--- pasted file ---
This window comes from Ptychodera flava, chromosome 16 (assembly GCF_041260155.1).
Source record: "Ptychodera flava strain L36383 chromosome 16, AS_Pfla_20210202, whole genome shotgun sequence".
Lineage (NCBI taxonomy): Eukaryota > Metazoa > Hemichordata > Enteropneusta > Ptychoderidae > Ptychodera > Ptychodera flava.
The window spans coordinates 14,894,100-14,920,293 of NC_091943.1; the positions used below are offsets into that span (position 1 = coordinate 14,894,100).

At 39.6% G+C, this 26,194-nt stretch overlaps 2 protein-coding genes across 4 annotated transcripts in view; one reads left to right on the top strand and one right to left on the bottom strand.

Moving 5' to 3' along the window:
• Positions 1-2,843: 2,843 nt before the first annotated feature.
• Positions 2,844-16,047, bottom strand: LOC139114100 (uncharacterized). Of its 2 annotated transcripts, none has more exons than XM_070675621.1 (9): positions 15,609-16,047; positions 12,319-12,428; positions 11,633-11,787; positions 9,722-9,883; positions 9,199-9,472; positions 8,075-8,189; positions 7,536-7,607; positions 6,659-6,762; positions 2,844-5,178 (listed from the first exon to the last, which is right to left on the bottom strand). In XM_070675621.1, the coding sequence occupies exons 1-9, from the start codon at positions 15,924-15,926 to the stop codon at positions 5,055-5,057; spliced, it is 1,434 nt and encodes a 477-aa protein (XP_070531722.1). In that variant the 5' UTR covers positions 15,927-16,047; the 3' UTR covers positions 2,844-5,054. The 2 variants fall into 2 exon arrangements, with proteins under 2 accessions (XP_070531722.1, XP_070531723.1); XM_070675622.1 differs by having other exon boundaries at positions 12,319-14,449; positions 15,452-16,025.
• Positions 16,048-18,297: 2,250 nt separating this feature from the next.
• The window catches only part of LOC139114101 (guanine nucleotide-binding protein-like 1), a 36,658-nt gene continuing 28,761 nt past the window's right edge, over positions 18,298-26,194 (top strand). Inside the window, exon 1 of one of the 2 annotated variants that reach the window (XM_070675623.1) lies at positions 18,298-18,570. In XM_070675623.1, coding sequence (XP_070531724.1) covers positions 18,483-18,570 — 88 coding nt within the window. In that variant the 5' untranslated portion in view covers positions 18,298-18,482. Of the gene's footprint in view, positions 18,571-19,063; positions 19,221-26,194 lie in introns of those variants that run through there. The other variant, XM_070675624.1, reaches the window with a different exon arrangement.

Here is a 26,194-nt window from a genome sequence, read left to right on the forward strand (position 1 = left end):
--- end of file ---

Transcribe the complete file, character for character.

This window comes from Ptychodera flava, chromosome 16 (assembly GCF_041260155.1).
Source record: "Ptychodera flava strain L36383 chromosome 16, AS_Pfla_20210202, whole genome shotgun sequence".
Lineage (NCBI taxonomy): Eukaryota > Metazoa > Hemichordata > Enteropneusta > Ptychoderidae > Ptychodera > Ptychodera flava.
The window spans coordinates 14,894,100-14,920,293 of NC_091943.1; the positions used below are offsets into that span (position 1 = coordinate 14,894,100).

At 39.6% G+C, this 26,194-nt stretch overlaps 2 protein-coding genes across 4 annotated transcripts in view; one reads left to right on the top strand and one right to left on the bottom strand.

Moving 5' to 3' along the window:
• Positions 1-2,843: 2,843 nt before the first annotated feature.
• Positions 2,844-16,047, bottom strand: LOC139114100 (uncharacterized). Of its 2 annotated transcripts, none has more exons than XM_070675621.1 (9): positions 15,609-16,047; positions 12,319-12,428; positions 11,633-11,787; positions 9,722-9,883; positions 9,199-9,472; positions 8,075-8,189; positions 7,536-7,607; positions 6,659-6,762; positions 2,844-5,178 (listed from the first exon to the last, which is right to left on the bottom strand). In XM_070675621.1, the coding sequence occupies exons 1-9, from the start codon at positions 15,924-15,926 to the stop codon at positions 5,055-5,057; spliced, it is 1,434 nt and encodes a 477-aa protein (XP_070531722.1). In that variant the 5' UTR covers positions 15,927-16,047; the 3' UTR covers positions 2,844-5,054. The 2 variants fall into 2 exon arrangements, with proteins under 2 accessions (XP_070531722.1, XP_070531723.1); XM_070675622.1 differs by having other exon boundaries at positions 12,319-14,449; positions 15,452-16,025.
• Positions 16,048-18,297: 2,250 nt separating this feature from the next.
• The window catches only part of LOC139114101 (guanine nucleotide-binding protein-like 1), a 36,658-nt gene continuing 28,761 nt past the window's right edge, over positions 18,298-26,194 (top strand). Inside the window, exon 1 of one of the 2 annotated variants that reach the window (XM_070675623.1) lies at positions 18,298-18,570. In XM_070675623.1, coding sequence (XP_070531724.1) covers positions 18,483-18,570 — 88 coding nt within the window. In that variant the 5' untranslated portion in view covers positions 18,298-18,482. Of the gene's footprint in view, positions 18,571-19,063; positions 19,221-26,194 lie in introns of those variants that run through there. The other variant, XM_070675624.1, reaches the window with a different exon arrangement.

Here is a 26,194-nt window from a genome sequence, read left to right on the forward strand (position 1 = left end):